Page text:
A homage to the slasher films of the 1980s with a few twists and turns. A body is found inside the walls of an old Iowa theater in a hidden sealed room. Now in an assisted-living facility, Kelly’s grandfather has been harboring a secret from his childhood past for all these years. A forgotten small town deserted since the 1930s, buried in the thick woods of rural Iowa. The old, dilapitated church still boarded up after all this time and inside still remains the Reverend Joshua Miller where he was last left by the towns people – lashed to the church’s old wooden cross. His body mumified from decades of intense, dry heat and intertwined with old, dried cornstalks that have grown up through the rotting floor. The townspeople long gone to their graves thinking that the evil that took over Reverend Miller and caused them to turn against the town’s founder was dead too. But evil never dies. It simply waits for it’s time to be resurrected again.
I loved the premise of Valley of the Scarecrow. The Iowa setting was different than most stories and I loved the back history of what happened in Miller’s Grove in the 1930s. It gave the slasher story a unique place to grow from. Thats a hard thing to do from a tired horror genre. Rollo weaves the interestiing characters and events from the past into the present day storyline. He succeeds for the most part, but still falls in some of the traps that make the slasher scene a worn out one. You have the group of college age kids – the oversexed boyfriend and girlfriend, the awkward artistic type, the slutty bimbo, the token black guy, and the normal, all-american girl that you know is going to survive until the end. The other thing that kept sticking out like a sore thumb is that Rollo kept having his midwestern characters say the word Bloody all the time – bloody hell, I can’t see a bloody thing, it might be worth a bloody fortune, etc. I’m from the midwest and I’ve been to Iowa. I have yet to run across any native Iowan that says the word bloody to describe anything that doesn’t have blood running down it. Also, a couple of the characters come across a stash of Agent Orange that their dad happened to have stockpiled. OK, I needed this to be a little more fleshed out. Where the hell would he get a banned military defoliant that was never legal to use in the states? It would be like pulling a fully operational tank out of the barn without explaining how they got their hands on it. But other than that, the story was rather enjoyable. If you can overlook a few of the flaws, there are enough creepy moments to make it worth the read. Rollo does a good job at wrapping the material he has all together.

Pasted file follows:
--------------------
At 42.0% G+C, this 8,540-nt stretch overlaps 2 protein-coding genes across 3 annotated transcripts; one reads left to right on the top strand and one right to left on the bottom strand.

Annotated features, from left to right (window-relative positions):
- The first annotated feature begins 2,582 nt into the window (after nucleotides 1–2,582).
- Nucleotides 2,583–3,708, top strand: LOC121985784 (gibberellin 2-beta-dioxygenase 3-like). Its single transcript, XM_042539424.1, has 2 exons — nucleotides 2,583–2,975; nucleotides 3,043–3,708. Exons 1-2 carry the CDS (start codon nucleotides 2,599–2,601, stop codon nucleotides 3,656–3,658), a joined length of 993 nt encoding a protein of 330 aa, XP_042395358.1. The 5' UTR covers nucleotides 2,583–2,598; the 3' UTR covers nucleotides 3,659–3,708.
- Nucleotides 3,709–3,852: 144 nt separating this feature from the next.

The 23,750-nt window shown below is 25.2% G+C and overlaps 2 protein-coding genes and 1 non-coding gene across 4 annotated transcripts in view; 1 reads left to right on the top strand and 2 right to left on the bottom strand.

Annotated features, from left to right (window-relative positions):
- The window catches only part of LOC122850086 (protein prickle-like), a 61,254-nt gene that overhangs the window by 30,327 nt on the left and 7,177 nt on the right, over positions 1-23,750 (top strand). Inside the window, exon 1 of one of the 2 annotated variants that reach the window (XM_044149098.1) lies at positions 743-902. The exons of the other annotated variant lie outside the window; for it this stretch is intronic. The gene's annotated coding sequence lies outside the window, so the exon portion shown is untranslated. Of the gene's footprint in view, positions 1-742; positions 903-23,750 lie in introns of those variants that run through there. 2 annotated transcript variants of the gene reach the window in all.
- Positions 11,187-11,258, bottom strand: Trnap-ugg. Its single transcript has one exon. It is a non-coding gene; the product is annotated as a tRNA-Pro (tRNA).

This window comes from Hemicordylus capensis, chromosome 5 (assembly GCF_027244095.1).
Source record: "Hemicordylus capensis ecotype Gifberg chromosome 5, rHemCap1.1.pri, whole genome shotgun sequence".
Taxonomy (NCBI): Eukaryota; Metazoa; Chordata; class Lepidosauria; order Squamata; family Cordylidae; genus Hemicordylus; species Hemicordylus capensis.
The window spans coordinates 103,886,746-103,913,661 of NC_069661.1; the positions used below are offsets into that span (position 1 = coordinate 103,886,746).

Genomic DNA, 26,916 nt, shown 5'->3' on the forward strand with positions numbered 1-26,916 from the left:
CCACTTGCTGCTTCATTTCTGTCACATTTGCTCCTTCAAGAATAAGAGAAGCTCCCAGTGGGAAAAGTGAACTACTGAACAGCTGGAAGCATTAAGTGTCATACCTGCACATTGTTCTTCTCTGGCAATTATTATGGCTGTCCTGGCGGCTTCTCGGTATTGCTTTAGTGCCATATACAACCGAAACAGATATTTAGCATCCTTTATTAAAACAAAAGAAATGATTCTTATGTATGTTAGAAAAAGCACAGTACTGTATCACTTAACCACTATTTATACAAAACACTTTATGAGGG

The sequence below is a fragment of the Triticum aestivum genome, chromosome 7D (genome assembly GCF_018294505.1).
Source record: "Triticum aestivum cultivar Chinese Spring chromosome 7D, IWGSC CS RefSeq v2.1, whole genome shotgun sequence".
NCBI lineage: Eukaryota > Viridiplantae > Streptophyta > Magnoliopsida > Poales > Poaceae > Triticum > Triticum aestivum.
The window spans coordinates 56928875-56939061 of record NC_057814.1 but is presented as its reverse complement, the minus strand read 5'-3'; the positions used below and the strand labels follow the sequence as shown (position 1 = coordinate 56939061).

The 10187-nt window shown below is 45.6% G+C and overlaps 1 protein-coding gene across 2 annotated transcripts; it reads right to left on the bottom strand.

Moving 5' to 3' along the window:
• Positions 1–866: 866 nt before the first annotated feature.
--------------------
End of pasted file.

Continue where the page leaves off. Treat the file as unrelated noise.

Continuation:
3 1/2 dessicated scarecrows out of 5
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